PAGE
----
Take a tour. Enjoy some free sample content.

How it works

Free Video: CLP Video No. 287: Home Game Bart Reviews His Splashy At $1-$3 Deep Part 2

Free Podcast: CLP Podcast No. 54: Time Warp And Turn Value
New to Crush Live Poker?

Structured Hand Analysis and Pot Odds

BartBart Posts: 6,072AdministratorLeadPro
edited November 2014 in NLHE Strategy Discussion
Interesting one from $5-10 just now at commerce.

V1 Sb $1000
V2 BB $1385--winning reg.
V3 BTN $1135--a bit tilty young guy having a bad session but not clueless

Hero covers and raises UTG to $35 with 2 2. V3, V1 and V2 call.

FLOP: 2 4 5

V1 leads for $110. V2 raises to $300, Hero calls. V3 moves in for $1100 total. V1 folds. V2 moves in for $1350 total. Back to hero $3000, $1050 to call.


  • ThehammahThehammah Posts: 7,090Subscriber
    Wow what action. I am really hard pressed to see you ahead here. That said if one has say ace high flush draw and the other villain has a straight then you have the correct odds to call off

    Even better if one has 66. You are really only in rough shape if one has a flush draw and the other has 44 or 55. All in their range since no one threebet you.

    Getting 3:1 you only need 25% equity. So i would say i would call mainly based on what my read is of the good reg. Hes the one who raised on the flop. If he can do that with combo draws often then i would call. If he doesnt raise as often w draws but made hands then i would lean towards folding. I am assuming tilt boy can be way wider.

    Ran a reasonable range of both villains of all sets all 63 suited ax to a8ss. 66 three combos and 33 three combos. And you and got your equity at almost 50%. So its a call

    I am discounting overplays of overpairs w no straight draws. If you saw straights and flush draws i would be pretty happy with my call
  • neverlearn2 Posts: 2,862Subscriber
    I think we can take out 33 and 66 here for everyone. For flushes A3, A4, and A6 seems like the only ones plausible.

    I ran a range of only sets, str8s, A3, A4ss, A6ss and I got us at 24.3%

    Hammah you know this player pool a lot better then me, do you really see winning players show up with 33 and 66 here?
  • Sean777 Posts: 356Subscriber
    edited November 2014
    V2 and V3 do not have straights in their range, calling a UTG open. Or rather, they don't have the NUT straight, due to calling a UTG raise preflop. If you just look back one street you'll see that's nearly impossible.

    A3 suited is possible. But since 36 is out, as both of the guys all-in are decent players and not calling with that preflop, I think it really skews one of them at least to having a set, in which case you're drawing dead.

    I think it's reasonable to assume that one of them has the nut flush draw, and I think you can throw 66 out as a hand also. What's that, a gutshot? I'm pretty sure V2 isn't raising and re-shipping with 66 and if I'm on the button as v3 with 66, and I see lead, raise, call, 66 is the easiest fold of my life. No one has 66. 33 same thing. It's SLIGHTLY more feasible than 66, but again, if the button has 33 he would have to be on pretty insane monkey tilt to just ship it in on the flop with 0 fold equity, and there's no way the winning reg in the BB is going to re-ship with 33 there.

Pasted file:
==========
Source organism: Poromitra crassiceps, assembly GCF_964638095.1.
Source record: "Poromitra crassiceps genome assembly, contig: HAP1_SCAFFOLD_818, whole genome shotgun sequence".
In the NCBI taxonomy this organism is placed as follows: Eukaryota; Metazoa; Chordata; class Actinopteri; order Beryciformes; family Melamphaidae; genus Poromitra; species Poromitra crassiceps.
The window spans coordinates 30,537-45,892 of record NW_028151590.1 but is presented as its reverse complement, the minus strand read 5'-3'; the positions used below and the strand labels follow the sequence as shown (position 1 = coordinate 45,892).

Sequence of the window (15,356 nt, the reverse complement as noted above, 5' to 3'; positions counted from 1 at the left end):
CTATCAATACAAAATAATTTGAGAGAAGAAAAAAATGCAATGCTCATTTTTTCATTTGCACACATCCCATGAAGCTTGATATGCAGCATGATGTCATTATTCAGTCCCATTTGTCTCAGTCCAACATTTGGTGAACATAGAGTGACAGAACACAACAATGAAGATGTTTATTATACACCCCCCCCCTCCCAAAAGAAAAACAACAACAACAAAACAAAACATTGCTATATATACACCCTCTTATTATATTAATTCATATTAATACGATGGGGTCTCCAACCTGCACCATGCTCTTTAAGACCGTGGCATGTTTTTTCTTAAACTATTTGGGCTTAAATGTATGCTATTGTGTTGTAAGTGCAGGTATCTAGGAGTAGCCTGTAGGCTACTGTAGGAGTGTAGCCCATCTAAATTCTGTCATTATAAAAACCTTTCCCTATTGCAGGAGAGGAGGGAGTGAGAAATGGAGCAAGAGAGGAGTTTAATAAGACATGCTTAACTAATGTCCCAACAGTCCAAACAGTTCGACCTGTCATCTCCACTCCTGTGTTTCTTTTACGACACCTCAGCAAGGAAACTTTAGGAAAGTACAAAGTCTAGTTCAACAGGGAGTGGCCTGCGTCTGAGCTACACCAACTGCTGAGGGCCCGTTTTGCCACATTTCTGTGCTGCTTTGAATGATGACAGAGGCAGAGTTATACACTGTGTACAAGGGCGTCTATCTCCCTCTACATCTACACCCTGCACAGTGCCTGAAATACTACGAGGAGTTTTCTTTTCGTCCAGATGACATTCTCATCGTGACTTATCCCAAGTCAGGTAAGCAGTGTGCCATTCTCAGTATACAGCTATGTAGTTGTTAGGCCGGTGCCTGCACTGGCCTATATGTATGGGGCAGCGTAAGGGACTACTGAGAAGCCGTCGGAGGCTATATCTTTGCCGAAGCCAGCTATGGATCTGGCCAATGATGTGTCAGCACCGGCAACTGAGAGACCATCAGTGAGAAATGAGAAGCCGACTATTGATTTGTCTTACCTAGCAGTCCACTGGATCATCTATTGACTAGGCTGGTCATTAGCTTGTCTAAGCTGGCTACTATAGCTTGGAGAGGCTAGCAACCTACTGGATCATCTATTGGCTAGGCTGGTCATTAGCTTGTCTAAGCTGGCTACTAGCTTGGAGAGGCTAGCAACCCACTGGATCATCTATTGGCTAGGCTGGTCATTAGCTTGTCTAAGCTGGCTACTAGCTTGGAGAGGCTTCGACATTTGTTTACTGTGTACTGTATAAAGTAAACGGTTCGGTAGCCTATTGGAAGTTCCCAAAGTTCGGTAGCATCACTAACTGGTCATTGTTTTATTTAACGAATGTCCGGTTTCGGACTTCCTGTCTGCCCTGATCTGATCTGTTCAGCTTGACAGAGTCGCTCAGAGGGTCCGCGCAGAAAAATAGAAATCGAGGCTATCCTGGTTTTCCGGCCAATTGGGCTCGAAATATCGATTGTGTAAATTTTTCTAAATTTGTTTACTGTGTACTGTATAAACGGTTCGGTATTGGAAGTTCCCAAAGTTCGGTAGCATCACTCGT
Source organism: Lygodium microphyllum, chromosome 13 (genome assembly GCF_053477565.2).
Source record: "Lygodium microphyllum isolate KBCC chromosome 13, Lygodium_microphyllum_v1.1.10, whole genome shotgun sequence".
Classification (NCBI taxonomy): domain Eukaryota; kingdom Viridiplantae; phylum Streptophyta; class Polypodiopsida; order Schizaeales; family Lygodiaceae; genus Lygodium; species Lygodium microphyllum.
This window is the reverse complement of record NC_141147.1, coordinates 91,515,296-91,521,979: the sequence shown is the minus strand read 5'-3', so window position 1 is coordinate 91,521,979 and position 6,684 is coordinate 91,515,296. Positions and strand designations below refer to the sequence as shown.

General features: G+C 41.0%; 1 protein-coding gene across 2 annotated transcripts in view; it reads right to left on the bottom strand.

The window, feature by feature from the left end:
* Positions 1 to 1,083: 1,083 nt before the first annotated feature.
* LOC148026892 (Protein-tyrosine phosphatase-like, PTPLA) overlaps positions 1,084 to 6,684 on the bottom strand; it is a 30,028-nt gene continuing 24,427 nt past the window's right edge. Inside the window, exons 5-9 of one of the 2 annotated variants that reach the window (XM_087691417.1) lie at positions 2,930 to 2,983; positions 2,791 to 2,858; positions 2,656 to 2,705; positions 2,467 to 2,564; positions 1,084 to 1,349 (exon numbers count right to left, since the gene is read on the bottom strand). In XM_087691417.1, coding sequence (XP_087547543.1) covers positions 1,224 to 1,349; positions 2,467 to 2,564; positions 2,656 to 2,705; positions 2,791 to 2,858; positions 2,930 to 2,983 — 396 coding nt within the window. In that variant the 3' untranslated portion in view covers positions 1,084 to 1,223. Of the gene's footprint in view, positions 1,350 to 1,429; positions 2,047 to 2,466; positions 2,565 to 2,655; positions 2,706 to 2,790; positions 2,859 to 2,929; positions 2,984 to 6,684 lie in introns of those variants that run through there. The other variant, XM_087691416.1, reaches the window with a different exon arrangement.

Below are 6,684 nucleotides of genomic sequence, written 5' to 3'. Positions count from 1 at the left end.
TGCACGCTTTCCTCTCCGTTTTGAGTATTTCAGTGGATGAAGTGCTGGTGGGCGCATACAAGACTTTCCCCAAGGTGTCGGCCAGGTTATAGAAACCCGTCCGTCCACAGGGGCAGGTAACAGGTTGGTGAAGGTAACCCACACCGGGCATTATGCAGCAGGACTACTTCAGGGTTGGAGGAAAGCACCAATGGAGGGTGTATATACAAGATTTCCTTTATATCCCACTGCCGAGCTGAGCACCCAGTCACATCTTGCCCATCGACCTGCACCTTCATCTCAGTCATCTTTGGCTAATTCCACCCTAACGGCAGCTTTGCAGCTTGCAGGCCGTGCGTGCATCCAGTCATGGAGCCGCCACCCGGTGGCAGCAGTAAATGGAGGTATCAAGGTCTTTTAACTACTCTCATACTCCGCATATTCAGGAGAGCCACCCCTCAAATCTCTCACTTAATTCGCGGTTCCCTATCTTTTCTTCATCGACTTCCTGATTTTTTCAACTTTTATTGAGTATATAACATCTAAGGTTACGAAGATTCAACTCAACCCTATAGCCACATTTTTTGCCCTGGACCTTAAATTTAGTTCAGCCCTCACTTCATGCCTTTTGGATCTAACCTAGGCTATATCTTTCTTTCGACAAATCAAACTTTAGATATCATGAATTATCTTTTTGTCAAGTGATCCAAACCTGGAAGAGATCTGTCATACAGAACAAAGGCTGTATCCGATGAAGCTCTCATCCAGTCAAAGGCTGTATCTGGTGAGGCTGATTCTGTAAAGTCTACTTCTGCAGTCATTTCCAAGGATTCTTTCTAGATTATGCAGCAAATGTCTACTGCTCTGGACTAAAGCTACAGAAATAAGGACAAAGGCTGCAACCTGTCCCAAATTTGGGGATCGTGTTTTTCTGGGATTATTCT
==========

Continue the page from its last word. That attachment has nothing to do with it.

I have no idea where some of these hands are coming from.

    If we just go ahead and give one of these guys the nut flush draw, that cuts down on the number of A3 suited the other player can have, which would be a flopped straight. If one guy has Ax spades, which is an easy jam with this much action, then there are only three more combos of A3 suited(diamonds, hearts, clubs) and that leaves 12 combos of higher sets.(6 combos each of 4s and 5s)

    In my mind, an important question is could one of these guys possibly be overplaying 45, which we crush, and then the other guy might have a straight or a draw which would give us the proper equity to call.

    The tilting guy on the button could easily have 45s, maybe even 45 offsuit if he's really playing loose, and if he so he might just ship it on the flop. If he does have 45 though, and say the BB has a straight, then that takes away two of your outs to fill up, and your boat is also no good even if you do hit it, since it would make the other guy a better boat. You'd go from having 7 outs on the turn and 10 on the river, to having 1 out on the turn and 4 on the river if you're up against 45 and a straight.

    It really feels like you're the one getting squeezed here. I'm pretty sure you're behind nearly always on this flop, and in my mind like roughtly 70%-80% of the time you're going to have around 5% equity.

    Tough spot for sure, but if you give both players, especially the winning reg out of the BB, realistic ranges then it's a fold.

    If you were to give me this action, and say, which hand would you rather have, AT of spades or 22, i'll take the AT of spades all day every day.
  • dannydeuces Posts: 239Member
    The 2 calls from your UTG raise preflop & the crazy flop action makes me believe you are up against a higher set. Thinking a fold is in order (I would fold). Thinking V2 is going to show up with the set of 4s or 5s.